How to stress a UTM
We challenged the Astaro, SonicWall, WatchGuard, and ZyXel appliances with a maximum dose of legitimate traffic, 200 VPNs, and hundreds of Internet attacks, all at the same timeFollow @infoworld
The promise of an alliance of test equipment vendors revolves around the fact that each vendor has its strengths and weaknesses. For example, our particular test tapped the Ixia IXLoad for generating the legitimate traffic moving through the WAN-LAN interfaces and the IPsec VPN tunnels, and the Mu Dynamics Analyzer to overwhelm the firewalls with malware. The trick to a real-world test, however, was to have both tools running all three major traffic types at the same time so that the devices under test wouldn't have the advantage of dedicating 100 percent of their CPU and memory resources (buffers are the name of the game) to a single task.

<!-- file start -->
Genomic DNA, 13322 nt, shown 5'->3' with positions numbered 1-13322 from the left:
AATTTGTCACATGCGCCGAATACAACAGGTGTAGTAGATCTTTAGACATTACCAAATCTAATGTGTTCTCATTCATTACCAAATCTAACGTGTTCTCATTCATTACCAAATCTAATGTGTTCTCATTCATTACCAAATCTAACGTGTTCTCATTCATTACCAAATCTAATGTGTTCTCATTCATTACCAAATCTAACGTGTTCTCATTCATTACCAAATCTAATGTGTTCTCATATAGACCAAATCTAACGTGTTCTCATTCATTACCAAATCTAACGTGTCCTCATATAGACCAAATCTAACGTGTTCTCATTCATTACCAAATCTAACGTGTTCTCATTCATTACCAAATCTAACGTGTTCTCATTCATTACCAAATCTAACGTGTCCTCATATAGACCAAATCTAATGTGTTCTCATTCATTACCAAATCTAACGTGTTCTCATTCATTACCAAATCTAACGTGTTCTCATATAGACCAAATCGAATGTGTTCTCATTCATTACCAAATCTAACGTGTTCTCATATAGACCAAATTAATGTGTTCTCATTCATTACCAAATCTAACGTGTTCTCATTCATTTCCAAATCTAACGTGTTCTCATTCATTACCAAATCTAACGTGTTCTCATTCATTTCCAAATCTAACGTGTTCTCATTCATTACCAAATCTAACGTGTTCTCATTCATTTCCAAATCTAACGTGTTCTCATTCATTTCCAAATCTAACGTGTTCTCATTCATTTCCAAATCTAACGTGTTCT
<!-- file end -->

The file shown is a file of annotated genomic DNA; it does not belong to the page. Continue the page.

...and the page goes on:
In the future we'd like to be able to control our distribution switches so that we can let our firewalls apply QoS profiles to redirect low-priority traffic onto different VLANs and perhaps even incorporate Network Access Control (NAC) functionality. Perhaps we could even control some as-yet-unannounced feature to script a full 802.1x Radius Authenticated user session as part of the test. Oh heck, why not simulate how a user might start a VoIP conversation on a wired deskset, then move to a wireless handset as they walk out of a building? Our great wish for the future is a flexible multivendor testing system with varying levels of scripting capability so that our tests can even more closely resemble the real world.
Curtis Franklin Jr. is a senior contributing editor to the InfoWorld Test Center.